Industry analysts have this week poured cold water on the notion that beacon technology is set to have an imminent impact on how retailers engage with their customers, suggesting that "so many things need to happen" before these devices can bring significant value to both businesses and consumers.
Adam Silverman, principal analyst at Forrester, and Miya Knights, senior research analyst at IDC Retail Insights, both agreed the technology has potential when it comes to improving customer engagement when linked to location-based mobile communication, but its immediate impact would appear to have been over-hyped.
Silverman and Knights were joined by Steve Rowen, managing partner at RSR Research, as part of a panel debate assessing the most pertinent issues currently affecting the retail landscape. The general consensus of the panel, which took place at tech company NetSuite's SuiteWorld conference in San Jose, California, was that much deeper retailer structural change surrounding inventory management and back-end systems is required before some of the new technology emerging in the market will gain traction.
A shift in thinking is required, explained Knights, who said retailers need to view shopping from their customers' perspective and it should never be about "throwing technology at a problem".
The recent emergence of distributed order management systems was deemed by the panel as a positive development in retail – and one that can help meet the demands of consumers who want to be able to shop seamlessly across devices and purchase/pick up/return items when and where they choose, free from complications.
It was suggested that systemic structural change of this nature can pave the way for the introduction of other technologies, such as beacons, that can thrive when retailers have a better understanding of their inventories and individual customer behaviour.
"So many things need to happen for beacons to become relevant in retail," Knights added.
Forrester research found that around 70% of retailers with a mature mobile strategy are using beacons in pilot mode, and Silverman welcomed the desire within the industry to test how mobile-related technologies might be deployed in the future, but remarked "there is a lot of heavy lifting to do" before retail enterprises roll out beacons.
Commenting to Essential Retail, he said: "Where beacons are working is actually not in retail; they are working in two areas I can work out; the consumer packaged goods (CPG) and hospitality industries."
A company called Shelfbucks is putting beacons into point of purchase (POP) signage in retail stores for compliance reasons, effectively allowing CPG companies that are promoting products via POP to check whether or not a store has actually run the marketing campaign as requested. Silverman also gives the example of Starwood Hotels, which is utilising the technology to unlock hotel doors when pre-booked guests arrive at its venues, cutting out the need for people to visit a reception desk to collect a key.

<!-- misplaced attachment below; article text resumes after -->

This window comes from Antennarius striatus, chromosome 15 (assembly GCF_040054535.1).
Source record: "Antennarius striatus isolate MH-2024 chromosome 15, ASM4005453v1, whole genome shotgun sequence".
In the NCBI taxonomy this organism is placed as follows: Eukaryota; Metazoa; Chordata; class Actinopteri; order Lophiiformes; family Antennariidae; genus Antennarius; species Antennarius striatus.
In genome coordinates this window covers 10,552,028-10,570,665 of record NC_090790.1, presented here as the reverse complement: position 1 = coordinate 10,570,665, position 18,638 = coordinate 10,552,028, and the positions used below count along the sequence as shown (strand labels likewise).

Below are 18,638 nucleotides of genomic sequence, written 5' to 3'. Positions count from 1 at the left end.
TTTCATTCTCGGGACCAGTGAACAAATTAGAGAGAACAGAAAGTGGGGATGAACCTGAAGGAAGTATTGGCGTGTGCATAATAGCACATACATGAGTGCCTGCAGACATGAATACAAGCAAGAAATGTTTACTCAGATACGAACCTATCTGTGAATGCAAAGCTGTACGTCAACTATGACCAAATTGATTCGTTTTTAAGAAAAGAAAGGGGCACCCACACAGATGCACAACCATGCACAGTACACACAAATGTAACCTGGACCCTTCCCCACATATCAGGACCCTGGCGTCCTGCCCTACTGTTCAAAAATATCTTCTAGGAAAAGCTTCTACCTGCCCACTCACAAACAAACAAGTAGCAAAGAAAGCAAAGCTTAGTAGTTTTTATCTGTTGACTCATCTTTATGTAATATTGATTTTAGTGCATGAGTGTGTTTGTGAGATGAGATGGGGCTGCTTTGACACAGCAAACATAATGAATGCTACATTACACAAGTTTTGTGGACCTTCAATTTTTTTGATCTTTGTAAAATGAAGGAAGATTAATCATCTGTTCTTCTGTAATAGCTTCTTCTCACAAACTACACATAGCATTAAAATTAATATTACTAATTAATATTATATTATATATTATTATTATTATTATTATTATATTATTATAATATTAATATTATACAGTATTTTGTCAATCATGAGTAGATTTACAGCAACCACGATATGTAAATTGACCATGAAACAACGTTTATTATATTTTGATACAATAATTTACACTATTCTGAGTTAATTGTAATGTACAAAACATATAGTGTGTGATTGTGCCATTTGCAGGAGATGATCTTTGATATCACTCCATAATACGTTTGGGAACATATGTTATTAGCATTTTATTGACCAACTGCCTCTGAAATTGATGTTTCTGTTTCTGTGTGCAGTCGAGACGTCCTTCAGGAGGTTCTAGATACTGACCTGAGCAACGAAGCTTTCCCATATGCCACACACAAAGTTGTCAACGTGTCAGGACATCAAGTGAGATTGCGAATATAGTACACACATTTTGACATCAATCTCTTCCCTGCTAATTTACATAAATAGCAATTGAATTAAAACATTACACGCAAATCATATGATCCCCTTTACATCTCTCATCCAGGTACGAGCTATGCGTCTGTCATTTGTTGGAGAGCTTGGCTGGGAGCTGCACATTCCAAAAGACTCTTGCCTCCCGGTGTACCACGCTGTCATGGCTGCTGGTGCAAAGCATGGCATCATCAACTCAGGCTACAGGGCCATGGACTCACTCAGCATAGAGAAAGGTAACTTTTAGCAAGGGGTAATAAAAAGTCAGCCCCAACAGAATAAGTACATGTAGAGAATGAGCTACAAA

"It's not actually a very customer centric experience. It's for the hotel to get payment information but for the customer it is a pain-point," noted Silverman.
"Beacons are allowing those types of organisations to understand where their customers are. In hospitality, beacons make a lot of sense."
In March Planet Retail managing director Helen Slaven told this publication that 2015 was the year the retail industry needed to work out what to do with beacons, following their recent emergence on the scene and the surrounding hype that has followed.
In the UK, companies such as House of Fraser and Ted Baker have implemented Iconeme's beacons into mannequins, allowing customers who have downloaded an app to receive push notifications and other product information on their mobiles when in close proximity to the devices, in selected stores. There have also been incidences of retailers placing beacons outside their competitors' shops, prompting mobile push notifications to customers that can effectively sabotage a sale in a rival establishment.
Beacon and mobile messaging usage is certainly a major talking point at industry exhibitions across the globe and has significant potential to strengthen brand relationships with customers; that much is clear. But as yet there remain few widescale examples of it actually improving the shopping journey for consumers.
Judging by the analysts' comments in San Jose this week, many of the retailers considering use of beacons have some core structural work to do before rolling out the location-based marketing and engagement technology that a growing number of vendors are suggesting they require.
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